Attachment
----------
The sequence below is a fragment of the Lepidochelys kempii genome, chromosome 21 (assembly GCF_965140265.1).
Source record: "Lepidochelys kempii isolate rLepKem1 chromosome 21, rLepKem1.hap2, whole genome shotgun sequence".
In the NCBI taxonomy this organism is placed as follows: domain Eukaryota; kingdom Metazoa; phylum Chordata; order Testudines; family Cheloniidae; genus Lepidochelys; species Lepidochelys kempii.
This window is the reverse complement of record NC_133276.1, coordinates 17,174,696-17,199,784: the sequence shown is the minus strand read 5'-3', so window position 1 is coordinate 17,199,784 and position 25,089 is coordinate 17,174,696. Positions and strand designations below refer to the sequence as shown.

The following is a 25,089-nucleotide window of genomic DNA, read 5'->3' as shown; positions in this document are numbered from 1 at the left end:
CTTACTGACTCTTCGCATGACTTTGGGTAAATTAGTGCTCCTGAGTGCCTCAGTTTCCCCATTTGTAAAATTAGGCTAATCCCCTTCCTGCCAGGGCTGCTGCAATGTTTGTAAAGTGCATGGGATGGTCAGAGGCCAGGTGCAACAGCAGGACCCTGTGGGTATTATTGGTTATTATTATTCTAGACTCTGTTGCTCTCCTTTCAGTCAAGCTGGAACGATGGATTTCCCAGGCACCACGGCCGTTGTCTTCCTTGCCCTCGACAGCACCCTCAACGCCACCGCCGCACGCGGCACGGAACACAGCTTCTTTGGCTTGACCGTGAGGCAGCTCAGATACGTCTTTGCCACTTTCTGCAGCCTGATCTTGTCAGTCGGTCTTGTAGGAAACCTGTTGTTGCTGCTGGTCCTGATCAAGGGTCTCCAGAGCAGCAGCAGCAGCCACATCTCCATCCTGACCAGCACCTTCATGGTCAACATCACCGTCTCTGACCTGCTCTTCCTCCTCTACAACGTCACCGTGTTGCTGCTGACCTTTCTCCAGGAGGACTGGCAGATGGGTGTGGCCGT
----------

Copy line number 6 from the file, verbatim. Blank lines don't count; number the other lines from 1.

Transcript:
CTTACTGACTCTTCGCATGACTTTGGGTAAATTAGTGCTCCTGAGTGCCTCAGTTTCCCCATTTGTAAAATTAGGCTAATCCCCTTCCTGCCAGGGCTGCTGCAATGTTTGTAAAGTGCATGGGATGGTCAGAGGCCAGGTGCAACAGCAGGACCCTGTGGGTATTATTGGTTATTATTATTCTAGACTCTGTTGCTCTCCTTTCAGTCAAGCTGGAACGATGGATTTCCCAGGCACCACGGCCGTTGTCTTCCTTGCCCTCGACAGCACCCTCAACGCCACCGCCGCACGCGGCACGGAACACAGCTTCTTTGGCTTGACCGTGAGGCAGCTCAGATACGTCTTTGCCACTTTCTGCAGCCTGATCTTGTCAGTCGGTCTTGTAGGAAACCTGTTGTTGCTGCTGGTCCTGATCAAGGGTCTCCAGAGCAGCAGCAGCAGCCACATCTCCATCCTGACCAGCACCTTCATGGTCAACATCACCGTCTCTGACCTGCTCTTCCTCCTCTACAACGTCACCGTGTTGCTGCTGACCTTTCTCCAGGAGGACTGGCAGATGGGTGTGGCCGT